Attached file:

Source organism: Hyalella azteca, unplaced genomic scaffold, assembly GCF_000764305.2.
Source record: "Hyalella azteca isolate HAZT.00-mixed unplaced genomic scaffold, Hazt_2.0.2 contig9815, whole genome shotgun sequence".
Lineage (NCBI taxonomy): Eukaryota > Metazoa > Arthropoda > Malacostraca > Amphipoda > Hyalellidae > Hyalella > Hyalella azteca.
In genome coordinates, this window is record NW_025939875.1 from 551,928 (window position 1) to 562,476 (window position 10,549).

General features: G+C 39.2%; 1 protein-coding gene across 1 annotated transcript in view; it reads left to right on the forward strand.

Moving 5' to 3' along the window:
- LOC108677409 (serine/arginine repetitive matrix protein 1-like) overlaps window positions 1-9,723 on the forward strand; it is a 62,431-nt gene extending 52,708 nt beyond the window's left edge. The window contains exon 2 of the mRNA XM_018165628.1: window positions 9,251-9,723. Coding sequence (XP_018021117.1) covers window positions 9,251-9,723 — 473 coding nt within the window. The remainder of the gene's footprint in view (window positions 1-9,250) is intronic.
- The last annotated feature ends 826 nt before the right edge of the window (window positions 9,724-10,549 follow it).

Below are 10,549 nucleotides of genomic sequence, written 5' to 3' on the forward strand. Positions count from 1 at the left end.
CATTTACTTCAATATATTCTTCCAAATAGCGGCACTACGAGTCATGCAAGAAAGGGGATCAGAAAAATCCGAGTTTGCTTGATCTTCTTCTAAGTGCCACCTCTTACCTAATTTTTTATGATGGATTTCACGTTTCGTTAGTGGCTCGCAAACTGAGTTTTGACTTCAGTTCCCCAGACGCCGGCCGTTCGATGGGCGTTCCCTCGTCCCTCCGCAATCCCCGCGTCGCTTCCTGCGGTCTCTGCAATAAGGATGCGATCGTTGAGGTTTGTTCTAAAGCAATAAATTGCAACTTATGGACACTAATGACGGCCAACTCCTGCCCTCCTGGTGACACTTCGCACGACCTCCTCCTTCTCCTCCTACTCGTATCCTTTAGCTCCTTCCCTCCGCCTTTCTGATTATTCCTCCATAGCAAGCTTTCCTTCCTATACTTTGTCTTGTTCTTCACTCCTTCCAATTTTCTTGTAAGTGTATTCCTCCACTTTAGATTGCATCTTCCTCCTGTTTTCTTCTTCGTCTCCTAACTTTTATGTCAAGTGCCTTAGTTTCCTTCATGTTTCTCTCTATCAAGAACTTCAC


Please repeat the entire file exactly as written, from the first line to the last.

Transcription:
Source organism: Hyalella azteca, unplaced genomic scaffold, assembly GCF_000764305.2.
Source record: "Hyalella azteca isolate HAZT.00-mixed unplaced genomic scaffold, Hazt_2.0.2 contig9815, whole genome shotgun sequence".
Lineage (NCBI taxonomy): Eukaryota > Metazoa > Arthropoda > Malacostraca > Amphipoda > Hyalellidae > Hyalella > Hyalella azteca.
In genome coordinates, this window is record NW_025939875.1 from 551,928 (window position 1) to 562,476 (window position 10,549).

General features: G+C 39.2%; 1 protein-coding gene across 1 annotated transcript in view; it reads left to right on the forward strand.

Moving 5' to 3' along the window:
- LOC108677409 (serine/arginine repetitive matrix protein 1-like) overlaps window positions 1-9,723 on the forward strand; it is a 62,431-nt gene extending 52,708 nt beyond the window's left edge. The window contains exon 2 of the mRNA XM_018165628.1: window positions 9,251-9,723. Coding sequence (XP_018021117.1) covers window positions 9,251-9,723 — 473 coding nt within the window. The remainder of the gene's footprint in view (window positions 1-9,250) is intronic.
- The last annotated feature ends 826 nt before the right edge of the window (window positions 9,724-10,549 follow it).

Below are 10,549 nucleotides of genomic sequence, written 5' to 3' on the forward strand. Positions count from 1 at the left end.
CATTTACTTCAATATATTCTTCCAAATAGCGGCACTACGAGTCATGCAAGAAAGGGGATCAGAAAAATCCGAGTTTGCTTGATCTTCTTCTAAGTGCCACCTCTTACCTAATTTTTTATGATGGATTTCACGTTTCGTTAGTGGCTCGCAAACTGAGTTTTGACTTCAGTTCCCCAGACGCCGGCCGTTCGATGGGCGTTCCCTCGTCCCTCCGCAATCCCCGCGTCGCTTCCTGCGGTCTCTGCAATAAGGATGCGATCGTTGAGGTTTGTTCTAAAGCAATAAATTGCAACTTATGGACACTAATGACGGCCAACTCCTGCCCTCCTGGTGACACTTCGCACGACCTCCTCCTTCTCCTCCTACTCGTATCCTTTAGCTCCTTCCCTCCGCCTTTCTGATTATTCCTCCATAGCAAGCTTTCCTTCCTATACTTTGTCTTGTTCTTCACTCCTTCCAATTTTCTTGTAAGTGTATTCCTCCACTTTAGATTGCATCTTCCTCCTGTTTTCTTCTTCGTCTCCTAACTTTTATGTCAAGTGCCTTAGTTTCCTTCATGTTTCTCTCTATCAAGAACTTCAC